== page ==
Wednesday, January 6, 2016

"Mixed Feelings - The Follow-Up"

Opining about the movie business, two-time Oscar-winning screenwriter William Goldman famously proclaimed:

“Nobody knows anything.”

By which he did not mean they do not know which way to point the camera…

“The lens faces the actors.”

Or how to get to the location…

“It was easy.  They picked me up in a limo.”

William Goldman meant nobody knows what the moviegoing audience is going to like.


Nobody can ever guarantee a hit movie, or avoid making a failure.


Nobody knows.

Yesterday, I grumbled about an article in the paper trying to explain why the film Steve Jobs kerplunked at the box office.  A journalistic analysis on Steve Jobs’ failure was required, despite the generally agreed-upon reality that…

Nobody knows.

They just know the movie’s grosses were considerably lower than had been projected.  Which is not analysis.  It’s counting.  Analysis is what you say, at least in the case of the article in the paper, when you have nothing to say.

Today, I shall reverse the tables from the perspective of the audience to the perspective of “Mr. (or Ms.) Green Light”, the studio executive who, after hearing the pitches, is the final determinant – or determinator, one of those, or something else – concerning which movies will ultimately be made.

I have no idea how this happened; it is merely something I noticed.  Somehow, either through collusion, cocktail party espionage, the Zeitgeist, coincidence, magic, something in the water, or an explanation I haven’t thought of, in the movie year of 2015, there are an inordinate number of movies, opening during the “Smart Movie” season – when movies are strategically released for Oscars consideration – all of which are based on actual historical events.

Steve Jobs, Bridge of Spies, The Big Short, Spotlight, Martian – wait, that one’s made up, sorry – Trumbo, Truth and Concussion.

Think about that.

In the course of less than two months, seven major motion pictures accosted the public, all based on actual historical events. 


And my question is:


No, it’s not “Why?”  I mean, it is “Why?” but it is not what I’m doing today.

Today, I am asking myself “What if?”  As in,

“What if I were the all-powerful “Mr. Green Light” and these movie proposals were pitched to me?” 

It was suggested in the yesterday-referred-to Steve Jobs article – and it is an interesting hypothesis – that…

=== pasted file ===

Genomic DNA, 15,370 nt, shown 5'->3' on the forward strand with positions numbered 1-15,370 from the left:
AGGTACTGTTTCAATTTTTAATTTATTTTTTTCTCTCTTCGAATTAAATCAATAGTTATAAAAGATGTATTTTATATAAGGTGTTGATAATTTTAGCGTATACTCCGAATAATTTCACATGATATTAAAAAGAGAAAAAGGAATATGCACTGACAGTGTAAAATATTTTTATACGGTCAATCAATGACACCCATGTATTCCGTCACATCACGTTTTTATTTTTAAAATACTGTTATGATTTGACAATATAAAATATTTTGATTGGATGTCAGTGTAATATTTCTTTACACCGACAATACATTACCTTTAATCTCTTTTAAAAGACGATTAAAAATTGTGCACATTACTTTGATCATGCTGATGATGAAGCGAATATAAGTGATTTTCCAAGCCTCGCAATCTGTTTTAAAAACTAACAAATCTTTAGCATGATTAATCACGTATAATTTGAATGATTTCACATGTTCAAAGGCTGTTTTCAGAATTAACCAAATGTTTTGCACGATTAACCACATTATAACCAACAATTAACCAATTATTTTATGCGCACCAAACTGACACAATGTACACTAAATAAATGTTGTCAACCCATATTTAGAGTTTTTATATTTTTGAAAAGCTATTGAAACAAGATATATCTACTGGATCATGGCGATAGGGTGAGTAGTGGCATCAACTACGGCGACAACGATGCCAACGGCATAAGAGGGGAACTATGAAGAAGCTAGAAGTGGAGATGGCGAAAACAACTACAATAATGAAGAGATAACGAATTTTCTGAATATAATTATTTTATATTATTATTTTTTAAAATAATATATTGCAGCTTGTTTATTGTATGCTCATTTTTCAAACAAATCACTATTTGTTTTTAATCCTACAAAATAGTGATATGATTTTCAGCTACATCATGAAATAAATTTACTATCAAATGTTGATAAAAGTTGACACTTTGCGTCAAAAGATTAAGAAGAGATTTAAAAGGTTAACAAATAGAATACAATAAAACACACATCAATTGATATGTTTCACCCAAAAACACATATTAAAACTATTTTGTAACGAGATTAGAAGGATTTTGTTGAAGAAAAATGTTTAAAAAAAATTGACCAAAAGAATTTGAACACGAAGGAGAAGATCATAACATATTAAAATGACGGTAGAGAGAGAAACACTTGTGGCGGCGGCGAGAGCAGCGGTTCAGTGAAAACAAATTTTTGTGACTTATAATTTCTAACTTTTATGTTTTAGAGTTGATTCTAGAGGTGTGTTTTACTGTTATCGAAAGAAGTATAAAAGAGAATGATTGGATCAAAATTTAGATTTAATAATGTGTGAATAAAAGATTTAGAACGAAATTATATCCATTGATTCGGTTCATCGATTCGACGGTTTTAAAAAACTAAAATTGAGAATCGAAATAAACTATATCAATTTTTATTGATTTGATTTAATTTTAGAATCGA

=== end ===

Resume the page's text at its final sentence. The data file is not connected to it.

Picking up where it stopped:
“For years we’ve heard that branding is important in attracting consumer attention in an overloaded cultural marketplace.  It’s one reason these fact-based have proliferated to begin with – if the big-budget world has its presold Marvel and DC characters to help it build a blockbuster, then grown-up dramas need a story people inherently recognize too.”

Fine.  But I’m “Mr. Green Light”.  And I have to decide.

So here we go.  (I am writing this thing barefoot.  But I can feel myself wearing soft, obscenely expensive Italian loafers.  And leaning comfortably back in my chair.)

“Okay, boys.  (Or, though less frequently, “girls.”)  Whaddaya got?”

Steve Jobs

“The guy refused to acknowledge that his daughter was his daughter?  I hate that guy." 


Bridge of Spies

“A story about people nobody heard of that happened  sixty years ago?  Time is a ‘Bullet Train.’  We don’t remember what happened last week.”


The Big Short

“The ‘Sub-Prime Mortgage Crisis”?  Yeah, that’s a ‘date movie’.”



“The guy’s a screenwriter?  Who cares about screenwriters?  Plus, he’s a Commie.”



“Ninety priests molesting little children?  I do not see people leaving the theater with smiles on their faces.”



“Football is entertainment.  Showing it turns the players’ brains into applesauce…?”


So what happens?


(Dan Rather and his producer crash and burn investigating George W. Bush’s Viet Nam war service in the Texas Air National Guard)

“Literally “Old news.”


So what happens?

Mr. "Green Light" Pomerantz green lights nothing.

A sensible decision.

And I'm fired.

Because you have to green light something.

Otherwise you are not in the movie business.

You are an office that says “No” that validates parking.

There are a lot of movie ideas out there.

How did these six historically-based concepts float in at the same time?

And why did anyone say “Yes” to any of them?

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